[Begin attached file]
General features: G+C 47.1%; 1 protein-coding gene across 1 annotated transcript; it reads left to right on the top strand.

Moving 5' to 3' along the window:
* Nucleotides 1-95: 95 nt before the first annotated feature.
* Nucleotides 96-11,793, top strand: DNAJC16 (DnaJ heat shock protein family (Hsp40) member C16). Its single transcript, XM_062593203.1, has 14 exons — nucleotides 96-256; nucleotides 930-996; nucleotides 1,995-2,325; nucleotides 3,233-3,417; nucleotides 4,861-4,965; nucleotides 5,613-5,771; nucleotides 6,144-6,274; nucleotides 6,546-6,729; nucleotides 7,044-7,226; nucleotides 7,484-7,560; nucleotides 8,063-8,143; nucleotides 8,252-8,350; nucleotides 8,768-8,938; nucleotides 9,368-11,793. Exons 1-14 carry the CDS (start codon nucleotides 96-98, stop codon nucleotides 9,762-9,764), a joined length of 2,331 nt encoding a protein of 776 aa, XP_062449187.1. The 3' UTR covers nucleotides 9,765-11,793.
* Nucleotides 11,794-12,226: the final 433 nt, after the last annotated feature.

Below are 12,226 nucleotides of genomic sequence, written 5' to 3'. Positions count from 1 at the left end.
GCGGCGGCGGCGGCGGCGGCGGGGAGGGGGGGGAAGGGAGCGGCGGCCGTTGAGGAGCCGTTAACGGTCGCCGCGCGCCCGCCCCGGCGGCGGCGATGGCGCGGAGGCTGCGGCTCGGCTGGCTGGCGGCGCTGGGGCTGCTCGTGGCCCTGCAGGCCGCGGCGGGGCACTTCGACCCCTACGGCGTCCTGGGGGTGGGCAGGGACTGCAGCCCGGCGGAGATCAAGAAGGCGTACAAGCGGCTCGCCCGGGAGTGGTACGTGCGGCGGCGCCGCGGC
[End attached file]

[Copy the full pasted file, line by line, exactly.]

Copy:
General features: G+C 47.1%; 1 protein-coding gene across 1 annotated transcript; it reads left to right on the top strand.

Moving 5' to 3' along the window:
* Nucleotides 1-95: 95 nt before the first annotated feature.
* Nucleotides 96-11,793, top strand: DNAJC16 (DnaJ heat shock protein family (Hsp40) member C16). Its single transcript, XM_062593203.1, has 14 exons — nucleotides 96-256; nucleotides 930-996; nucleotides 1,995-2,325; nucleotides 3,233-3,417; nucleotides 4,861-4,965; nucleotides 5,613-5,771; nucleotides 6,144-6,274; nucleotides 6,546-6,729; nucleotides 7,044-7,226; nucleotides 7,484-7,560; nucleotides 8,063-8,143; nucleotides 8,252-8,350; nucleotides 8,768-8,938; nucleotides 9,368-11,793. Exons 1-14 carry the CDS (start codon nucleotides 96-98, stop codon nucleotides 9,762-9,764), a joined length of 2,331 nt encoding a protein of 776 aa, XP_062449187.1. The 3' UTR covers nucleotides 9,765-11,793.
* Nucleotides 11,794-12,226: the final 433 nt, after the last annotated feature.

Below are 12,226 nucleotides of genomic sequence, written 5' to 3'. Positions count from 1 at the left end.
GCGGCGGCGGCGGCGGCGGCGGGGAGGGGGGGGAAGGGAGCGGCGGCCGTTGAGGAGCCGTTAACGGTCGCCGCGCGCCCGCCCCGGCGGCGGCGATGGCGCGGAGGCTGCGGCTCGGCTGGCTGGCGGCGCTGGGGCTGCTCGTGGCCCTGCAGGCCGCGGCGGGGCACTTCGACCCCTACGGCGTCCTGGGGGTGGGCAGGGACTGCAGCCCGGCGGAGATCAAGAAGGCGTACAAGCGGCTCGCCCGGGAGTGGTACGTGCGGCGGCGCCGCGGC